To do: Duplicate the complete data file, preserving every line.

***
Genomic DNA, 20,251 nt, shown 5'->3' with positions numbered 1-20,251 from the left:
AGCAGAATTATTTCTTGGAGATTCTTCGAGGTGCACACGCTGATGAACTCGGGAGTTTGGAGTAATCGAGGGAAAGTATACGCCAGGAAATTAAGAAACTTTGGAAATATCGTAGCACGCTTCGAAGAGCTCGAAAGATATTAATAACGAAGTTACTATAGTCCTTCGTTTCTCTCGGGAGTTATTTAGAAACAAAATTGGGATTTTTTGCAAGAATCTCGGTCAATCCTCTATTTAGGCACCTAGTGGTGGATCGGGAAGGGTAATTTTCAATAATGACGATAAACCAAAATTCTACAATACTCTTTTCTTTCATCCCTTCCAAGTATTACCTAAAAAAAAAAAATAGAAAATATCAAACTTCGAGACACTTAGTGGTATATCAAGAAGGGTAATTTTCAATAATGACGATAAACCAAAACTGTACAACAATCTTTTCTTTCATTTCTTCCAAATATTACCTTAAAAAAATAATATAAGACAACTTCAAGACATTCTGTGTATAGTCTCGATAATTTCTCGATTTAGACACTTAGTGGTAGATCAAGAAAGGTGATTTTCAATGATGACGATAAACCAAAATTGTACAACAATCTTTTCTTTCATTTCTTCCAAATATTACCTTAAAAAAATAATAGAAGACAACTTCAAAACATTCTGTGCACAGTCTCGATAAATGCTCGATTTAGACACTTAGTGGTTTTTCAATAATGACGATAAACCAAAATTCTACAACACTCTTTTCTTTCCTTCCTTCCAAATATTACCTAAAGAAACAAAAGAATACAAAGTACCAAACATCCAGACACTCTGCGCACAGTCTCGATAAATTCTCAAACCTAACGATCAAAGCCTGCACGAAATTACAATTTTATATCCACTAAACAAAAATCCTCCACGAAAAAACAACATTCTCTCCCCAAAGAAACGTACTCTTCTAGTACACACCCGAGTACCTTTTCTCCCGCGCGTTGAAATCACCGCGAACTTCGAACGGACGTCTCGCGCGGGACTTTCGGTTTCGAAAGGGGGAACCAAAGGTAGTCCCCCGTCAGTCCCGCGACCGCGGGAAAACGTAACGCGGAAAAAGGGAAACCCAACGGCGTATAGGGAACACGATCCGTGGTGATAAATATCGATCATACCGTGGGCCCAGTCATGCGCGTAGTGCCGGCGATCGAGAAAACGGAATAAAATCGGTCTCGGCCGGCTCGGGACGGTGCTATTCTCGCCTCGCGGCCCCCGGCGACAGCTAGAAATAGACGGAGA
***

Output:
Genomic DNA, 20,251 nt, shown 5'->3' with positions numbered 1-20,251 from the left:
AGCAGAATTATTTCTTGGAGATTCTTCGAGGTGCACACGCTGATGAACTCGGGAGTTTGGAGTAATCGAGGGAAAGTATACGCCAGGAAATTAAGAAACTTTGGAAATATCGTAGCACGCTTCGAAGAGCTCGAAAGATATTAATAACGAAGTTACTATAGTCCTTCGTTTCTCTCGGGAGTTATTTAGAAACAAAATTGGGATTTTTTGCAAGAATCTCGGTCAATCCTCTATTTAGGCACCTAGTGGTGGATCGGGAAGGGTAATTTTCAATAATGACGATAAACCAAAATTCTACAATACTCTTTTCTTTCATCCCTTCCAAGTATTACCTAAAAAAAAAAAATAGAAAATATCAAACTTCGAGACACTTAGTGGTATATCAAGAAGGGTAATTTTCAATAATGACGATAAACCAAAACTGTACAACAATCTTTTCTTTCATTTCTTCCAAATATTACCTTAAAAAAATAATATAAGACAACTTCAAGACATTCTGTGTATAGTCTCGATAATTTCTCGATTTAGACACTTAGTGGTAGATCAAGAAAGGTGATTTTCAATGATGACGATAAACCAAAATTGTACAACAATCTTTTCTTTCATTTCTTCCAAATATTACCTTAAAAAAATAATAGAAGACAACTTCAAAACATTCTGTGCACAGTCTCGATAAATGCTCGATTTAGACACTTAGTGGTTTTTCAATAATGACGATAAACCAAAATTCTACAACACTCTTTTCTTTCCTTCCTTCCAAATATTACCTAAAGAAACAAAAGAATACAAAGTACCAAACATCCAGACACTCTGCGCACAGTCTCGATAAATTCTCAAACCTAACGATCAAAGCCTGCACGAAATTACAATTTTATATCCACTAAACAAAAATCCTCCACGAAAAAACAACATTCTCTCCCCAAAGAAACGTACTCTTCTAGTACACACCCGAGTACCTTTTCTCCCGCGCGTTGAAATCACCGCGAACTTCGAACGGACGTCTCGCGCGGGACTTTCGGTTTCGAAAGGGGGAACCAAAGGTAGTCCCCCGTCAGTCCCGCGACCGCGGGAAAACGTAACGCGGAAAAAGGGAAACCCAACGGCGTATAGGGAACACGATCCGTGGTGATAAATATCGATCATACCGTGGGCCCAGTCATGCGCGTAGTGCCGGCGATCGAGAAAACGGAATAAAATCGGTCTCGGCCGGCTCGGGACGGTGCTATTCTCGCCTCGCGGCCCCCGGCGACAGCTAGAAATAGACGGAGA